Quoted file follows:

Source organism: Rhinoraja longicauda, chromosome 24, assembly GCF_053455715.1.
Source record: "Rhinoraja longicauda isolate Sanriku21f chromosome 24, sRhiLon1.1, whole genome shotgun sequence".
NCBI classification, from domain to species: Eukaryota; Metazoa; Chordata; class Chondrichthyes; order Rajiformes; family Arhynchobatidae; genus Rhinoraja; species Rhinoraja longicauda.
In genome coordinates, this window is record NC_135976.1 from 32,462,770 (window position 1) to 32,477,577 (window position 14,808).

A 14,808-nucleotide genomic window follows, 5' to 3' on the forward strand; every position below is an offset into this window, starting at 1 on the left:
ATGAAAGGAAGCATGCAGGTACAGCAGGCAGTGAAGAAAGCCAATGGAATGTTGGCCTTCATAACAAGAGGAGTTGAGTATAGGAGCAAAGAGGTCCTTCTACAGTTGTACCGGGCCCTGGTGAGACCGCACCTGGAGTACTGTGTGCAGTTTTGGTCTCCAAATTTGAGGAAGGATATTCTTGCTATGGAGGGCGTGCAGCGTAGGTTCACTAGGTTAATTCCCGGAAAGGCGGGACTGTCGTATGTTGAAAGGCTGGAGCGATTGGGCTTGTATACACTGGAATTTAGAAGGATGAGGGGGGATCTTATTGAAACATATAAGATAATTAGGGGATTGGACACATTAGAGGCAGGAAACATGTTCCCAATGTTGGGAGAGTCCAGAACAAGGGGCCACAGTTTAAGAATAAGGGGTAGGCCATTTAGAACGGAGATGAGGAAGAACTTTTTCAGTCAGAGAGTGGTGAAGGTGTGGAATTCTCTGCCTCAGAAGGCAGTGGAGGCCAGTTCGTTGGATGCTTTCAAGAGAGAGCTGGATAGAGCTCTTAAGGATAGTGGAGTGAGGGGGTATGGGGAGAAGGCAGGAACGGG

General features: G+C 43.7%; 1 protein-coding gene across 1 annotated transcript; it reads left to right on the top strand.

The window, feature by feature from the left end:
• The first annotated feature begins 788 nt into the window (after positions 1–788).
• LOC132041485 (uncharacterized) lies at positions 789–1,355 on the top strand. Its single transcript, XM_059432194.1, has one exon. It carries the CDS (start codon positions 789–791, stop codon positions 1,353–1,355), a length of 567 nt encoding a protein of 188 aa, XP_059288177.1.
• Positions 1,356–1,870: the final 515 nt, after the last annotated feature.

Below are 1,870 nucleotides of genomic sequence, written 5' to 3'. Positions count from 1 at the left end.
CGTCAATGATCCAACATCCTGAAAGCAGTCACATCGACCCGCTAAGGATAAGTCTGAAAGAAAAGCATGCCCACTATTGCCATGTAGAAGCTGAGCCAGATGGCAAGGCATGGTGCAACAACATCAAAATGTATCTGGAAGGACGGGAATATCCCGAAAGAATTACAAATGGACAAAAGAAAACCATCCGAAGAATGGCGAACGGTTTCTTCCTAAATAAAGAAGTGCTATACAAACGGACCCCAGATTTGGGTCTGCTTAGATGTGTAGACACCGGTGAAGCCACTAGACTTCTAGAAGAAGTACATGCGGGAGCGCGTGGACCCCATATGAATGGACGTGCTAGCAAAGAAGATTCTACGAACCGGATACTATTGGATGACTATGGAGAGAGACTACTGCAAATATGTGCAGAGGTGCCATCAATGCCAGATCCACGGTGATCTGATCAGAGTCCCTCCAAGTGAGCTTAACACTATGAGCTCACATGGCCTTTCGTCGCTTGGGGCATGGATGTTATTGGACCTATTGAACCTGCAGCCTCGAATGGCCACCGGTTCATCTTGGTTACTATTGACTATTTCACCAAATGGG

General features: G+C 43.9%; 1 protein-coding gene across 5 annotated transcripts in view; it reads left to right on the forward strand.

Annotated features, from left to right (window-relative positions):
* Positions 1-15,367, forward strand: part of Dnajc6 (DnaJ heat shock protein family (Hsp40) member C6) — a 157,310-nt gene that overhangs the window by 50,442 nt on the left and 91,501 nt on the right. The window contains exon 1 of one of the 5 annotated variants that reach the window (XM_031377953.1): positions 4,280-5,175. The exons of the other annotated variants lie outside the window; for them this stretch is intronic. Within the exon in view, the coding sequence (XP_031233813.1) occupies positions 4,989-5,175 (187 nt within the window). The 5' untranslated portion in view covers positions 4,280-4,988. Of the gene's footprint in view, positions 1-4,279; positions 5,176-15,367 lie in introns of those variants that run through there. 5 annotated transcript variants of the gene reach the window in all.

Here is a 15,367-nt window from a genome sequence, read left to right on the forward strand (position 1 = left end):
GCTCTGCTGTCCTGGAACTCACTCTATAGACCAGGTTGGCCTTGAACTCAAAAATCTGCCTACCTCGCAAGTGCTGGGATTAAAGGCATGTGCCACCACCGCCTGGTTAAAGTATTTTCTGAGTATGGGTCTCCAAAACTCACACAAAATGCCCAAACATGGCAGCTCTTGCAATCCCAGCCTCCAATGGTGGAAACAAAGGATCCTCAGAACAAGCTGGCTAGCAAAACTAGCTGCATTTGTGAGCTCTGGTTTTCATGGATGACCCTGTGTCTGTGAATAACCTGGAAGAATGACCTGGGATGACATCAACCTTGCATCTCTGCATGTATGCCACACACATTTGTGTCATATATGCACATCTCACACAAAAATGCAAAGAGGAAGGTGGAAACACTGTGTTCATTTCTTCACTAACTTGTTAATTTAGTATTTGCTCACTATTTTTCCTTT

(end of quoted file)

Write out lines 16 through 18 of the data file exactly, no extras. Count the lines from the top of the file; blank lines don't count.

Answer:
* Positions 1-15,367, forward strand: part of Dnajc6 (DnaJ heat shock protein family (Hsp40) member C6) — a 157,310-nt gene that overhangs the window by 50,442 nt on the left and 91,501 nt on the right. The window contains exon 1 of one of the 5 annotated variants that reach the window (XM_031377953.1): positions 4,280-5,175. The exons of the other annotated variants lie outside the window; for them this stretch is intronic. Within the exon in view, the coding sequence (XP_031233813.1) occupies positions 4,989-5,175 (187 nt within the window). The 5' untranslated portion in view covers positions 4,280-4,988. Of the gene's footprint in view, positions 1-4,279; positions 5,176-15,367 lie in introns of those variants that run through there. 5 annotated transcript variants of the gene reach the window in all.

Here is a 15,367-nt window from a genome sequence, read left to right on the forward strand (position 1 = left end):
GCTCTGCTGTCCTGGAACTCACTCTATAGACCAGGTTGGCCTTGAACTCAAAAATCTGCCTACCTCGCAAGTGCTGGGATTAAAGGCATGTGCCACCACCGCCTGGTTAAAGTATTTTCTGAGTATGGGTCTCCAAAACTCACACAAAATGCCCAAACATGGCAGCTCTTGCAATCCCAGCCTCCAATGGTGGAAACAAAGGATCCTCAGAACAAGCTGGCTAGCAAAACTAGCTGCATTTGTGAGCTCTGGTTTTCATGGATGACCCTGTGTCTGTGAATAACCTGGAAGAATGACCTGGGATGACATCAACCTTGCATCTCTGCATGTATGCCACACACATTTGTGTCATATATGCACATCTCACACAAAAATGCAAAGAGGAAGGTGGAAACACTGTGTTCATTTCTTCACTAACTTGTTAATTTAGTATTTGCTCACTATTTTTCCTTT